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Priority. Necessity. Practice.
If you don't take your writing seriously, nobody else will
About once a year, I find myself having to rewatch this video from Family Guy, where Stewie gives Brian a bit of grief about his novel, that has been in progress for three years.
The first time I saw this video, my reaction was “OUCH.” Since then, I’ve come to realize that maybe Brian isn’t really that serious about being a writer.
Let’s face it—unless you’re a bestselling author, or writing a novel a year, writing is not a lucrative profession. In a capitalist society, that means writing can feel extremely self-indulgent to the point of decadence. So it’s not unusual for people to assume it’s a hobby, at most.
The topic of how seriously we take professions based on their monetary value rather than their value to society is one for another day. For today, I’ll focus on the lies we tell ourselves when we think we want to be writers but aren’t actually serious about it.
Lie #1: I don’t have time to be creative.
What do you have time for? Everything you do that isn’t writing is, at least on a subconscious level, more important to you than writing. If you’re working 100-hour weeks at your ‘real’ job, you value the money you make from it more than you do the satisfaction you get from writing. If you’re busy parenting, your kids come first (and should). These are prioritization decisions you’re making about how you want to live your life. If writing is important enough, you’ll find the time to make it work. You can write a novel in 15-minutes each morning, or in a few snatched hours every weekend. If you’re serious about it.
Lie #2: Publishers are stuck in the past and won’t accept my non-traditional story.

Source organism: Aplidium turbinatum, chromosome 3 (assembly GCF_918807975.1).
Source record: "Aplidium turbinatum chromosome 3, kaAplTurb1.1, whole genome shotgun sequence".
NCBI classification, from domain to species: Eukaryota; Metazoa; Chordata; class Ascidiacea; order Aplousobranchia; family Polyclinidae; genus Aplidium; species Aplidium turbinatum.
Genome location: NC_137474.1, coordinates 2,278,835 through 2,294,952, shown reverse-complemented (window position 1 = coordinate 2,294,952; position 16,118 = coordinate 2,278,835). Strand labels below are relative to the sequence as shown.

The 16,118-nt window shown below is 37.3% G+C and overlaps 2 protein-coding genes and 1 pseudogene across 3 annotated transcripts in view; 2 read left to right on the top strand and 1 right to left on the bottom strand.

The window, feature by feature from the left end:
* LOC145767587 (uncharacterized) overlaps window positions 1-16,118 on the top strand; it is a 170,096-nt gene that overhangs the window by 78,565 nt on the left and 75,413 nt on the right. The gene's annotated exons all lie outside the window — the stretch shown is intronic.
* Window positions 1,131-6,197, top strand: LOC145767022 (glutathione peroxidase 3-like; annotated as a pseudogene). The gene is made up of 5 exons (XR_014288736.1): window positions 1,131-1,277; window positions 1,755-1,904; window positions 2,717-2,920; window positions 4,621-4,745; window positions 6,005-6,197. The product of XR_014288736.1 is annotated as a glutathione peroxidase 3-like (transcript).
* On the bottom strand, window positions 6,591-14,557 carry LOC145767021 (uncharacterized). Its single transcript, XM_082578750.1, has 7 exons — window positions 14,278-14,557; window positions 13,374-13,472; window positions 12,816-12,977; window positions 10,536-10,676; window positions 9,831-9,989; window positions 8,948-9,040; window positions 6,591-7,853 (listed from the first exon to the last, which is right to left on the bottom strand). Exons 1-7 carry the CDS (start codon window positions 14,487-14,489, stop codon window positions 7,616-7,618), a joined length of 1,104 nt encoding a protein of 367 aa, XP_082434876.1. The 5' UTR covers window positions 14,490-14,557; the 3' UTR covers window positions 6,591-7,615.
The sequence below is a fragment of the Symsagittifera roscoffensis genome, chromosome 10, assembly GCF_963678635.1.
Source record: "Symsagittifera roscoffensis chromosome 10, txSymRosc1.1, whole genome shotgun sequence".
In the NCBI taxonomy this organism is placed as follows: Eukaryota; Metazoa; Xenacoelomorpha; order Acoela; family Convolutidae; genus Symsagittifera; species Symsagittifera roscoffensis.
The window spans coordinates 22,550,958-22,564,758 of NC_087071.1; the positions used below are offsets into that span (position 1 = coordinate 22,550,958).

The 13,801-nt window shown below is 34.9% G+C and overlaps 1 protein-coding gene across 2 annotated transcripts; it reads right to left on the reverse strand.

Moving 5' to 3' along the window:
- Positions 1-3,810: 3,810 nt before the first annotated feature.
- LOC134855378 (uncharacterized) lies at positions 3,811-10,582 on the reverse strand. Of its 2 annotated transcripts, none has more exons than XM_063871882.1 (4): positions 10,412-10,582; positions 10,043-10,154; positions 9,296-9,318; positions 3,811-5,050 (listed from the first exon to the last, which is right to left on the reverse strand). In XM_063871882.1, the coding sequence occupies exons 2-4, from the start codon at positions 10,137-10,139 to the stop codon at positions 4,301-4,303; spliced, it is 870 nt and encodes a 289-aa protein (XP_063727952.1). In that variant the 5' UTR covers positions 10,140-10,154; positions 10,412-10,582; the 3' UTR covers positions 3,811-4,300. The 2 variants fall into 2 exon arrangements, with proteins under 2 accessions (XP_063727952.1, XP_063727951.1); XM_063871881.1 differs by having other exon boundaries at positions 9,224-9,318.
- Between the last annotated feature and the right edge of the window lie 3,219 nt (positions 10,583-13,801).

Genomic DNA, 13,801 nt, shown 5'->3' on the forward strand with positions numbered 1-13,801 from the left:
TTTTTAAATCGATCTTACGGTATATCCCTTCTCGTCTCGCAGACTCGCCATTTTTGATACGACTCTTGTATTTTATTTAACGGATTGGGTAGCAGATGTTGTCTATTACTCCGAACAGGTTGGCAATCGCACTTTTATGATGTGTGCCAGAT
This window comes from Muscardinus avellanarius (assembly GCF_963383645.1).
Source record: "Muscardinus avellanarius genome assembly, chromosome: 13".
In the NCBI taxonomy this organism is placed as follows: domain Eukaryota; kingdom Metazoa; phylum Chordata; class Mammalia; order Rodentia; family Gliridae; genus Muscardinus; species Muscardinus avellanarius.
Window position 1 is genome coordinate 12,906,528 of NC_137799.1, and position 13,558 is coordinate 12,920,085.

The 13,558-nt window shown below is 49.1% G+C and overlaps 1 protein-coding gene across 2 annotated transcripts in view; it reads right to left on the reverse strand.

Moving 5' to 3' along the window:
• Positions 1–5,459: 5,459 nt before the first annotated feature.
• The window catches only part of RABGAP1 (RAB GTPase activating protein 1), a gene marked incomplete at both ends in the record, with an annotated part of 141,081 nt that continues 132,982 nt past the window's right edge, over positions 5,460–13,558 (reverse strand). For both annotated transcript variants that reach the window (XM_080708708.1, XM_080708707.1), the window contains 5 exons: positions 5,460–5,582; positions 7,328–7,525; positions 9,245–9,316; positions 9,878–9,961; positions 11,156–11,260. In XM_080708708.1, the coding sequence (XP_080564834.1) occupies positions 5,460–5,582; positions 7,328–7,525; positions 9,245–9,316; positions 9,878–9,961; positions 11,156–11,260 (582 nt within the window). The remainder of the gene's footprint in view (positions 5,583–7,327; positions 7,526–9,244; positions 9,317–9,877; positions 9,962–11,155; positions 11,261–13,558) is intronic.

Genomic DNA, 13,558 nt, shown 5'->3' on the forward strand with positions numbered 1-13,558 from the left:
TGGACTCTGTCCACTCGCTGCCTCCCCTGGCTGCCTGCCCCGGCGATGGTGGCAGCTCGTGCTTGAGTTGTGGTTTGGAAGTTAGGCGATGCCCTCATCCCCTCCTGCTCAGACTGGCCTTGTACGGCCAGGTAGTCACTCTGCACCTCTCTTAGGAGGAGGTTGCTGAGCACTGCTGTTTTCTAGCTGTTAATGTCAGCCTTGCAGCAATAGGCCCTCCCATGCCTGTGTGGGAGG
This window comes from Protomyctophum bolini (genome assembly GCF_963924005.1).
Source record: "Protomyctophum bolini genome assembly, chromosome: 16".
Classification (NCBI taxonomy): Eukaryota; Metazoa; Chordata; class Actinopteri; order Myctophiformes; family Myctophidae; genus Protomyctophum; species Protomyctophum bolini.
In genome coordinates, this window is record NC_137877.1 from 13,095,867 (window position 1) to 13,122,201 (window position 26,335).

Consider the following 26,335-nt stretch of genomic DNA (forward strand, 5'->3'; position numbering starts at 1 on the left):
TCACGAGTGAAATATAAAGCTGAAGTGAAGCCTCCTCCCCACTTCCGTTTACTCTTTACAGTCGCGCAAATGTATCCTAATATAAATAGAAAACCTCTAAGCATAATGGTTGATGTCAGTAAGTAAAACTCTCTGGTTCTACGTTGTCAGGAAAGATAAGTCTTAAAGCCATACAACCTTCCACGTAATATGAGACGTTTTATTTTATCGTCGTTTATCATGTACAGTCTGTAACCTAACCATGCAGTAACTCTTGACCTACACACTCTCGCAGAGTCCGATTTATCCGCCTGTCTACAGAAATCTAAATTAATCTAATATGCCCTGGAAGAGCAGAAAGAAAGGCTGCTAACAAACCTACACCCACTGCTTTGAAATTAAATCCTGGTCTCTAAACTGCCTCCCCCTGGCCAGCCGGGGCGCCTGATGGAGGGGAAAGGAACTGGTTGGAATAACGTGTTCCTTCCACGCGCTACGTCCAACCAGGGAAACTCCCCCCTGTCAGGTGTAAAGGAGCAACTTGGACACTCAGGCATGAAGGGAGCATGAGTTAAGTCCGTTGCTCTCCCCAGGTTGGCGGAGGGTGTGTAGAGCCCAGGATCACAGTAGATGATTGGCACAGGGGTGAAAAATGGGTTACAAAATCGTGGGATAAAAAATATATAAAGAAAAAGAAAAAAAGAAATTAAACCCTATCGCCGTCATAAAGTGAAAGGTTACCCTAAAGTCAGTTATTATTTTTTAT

I’ll believe that one if it’s coming from an agent after a round of submissions, but most often it’s coming from people who haven’t even finished the first draft of their story, never mind tried querying it. And even if it were really true, most writers these days (even the traditionally published ones) need to work to find their audience. A publisher doesn’t guarantee you a readership. If the only thing standing between you and your readers is a traditional publisher, you can always self-publish. I put The Divine Comedy of the Tech Sisterhood on Medium because it’s a novella. Too short for traditional publications. I wrote and shared it because I needed to get that message out, there was no real choice. It is still my most successful story to date.
Lie #3: Unless it’s my primary source of income, I’m not a real writer.
Every profession has gatekeepers, people who find ways to validate themselves by putting down others with fewer credentials. This feeling, that opportunity is scarce, and they have to differentiate themselves somehow, is extreme in tech and writing, both my professions. But I learned something from years of people questioning my engineering credentials, and, more to the point, from the many, many people who did not have my credentials and were much better engineers. It’s that qualification is theory; application is reality. A writer isn’t determined by an MFA, but by whether they write.
Do you write? As a practice, as a necessity, as a priority? Congratulations, you’re a writer.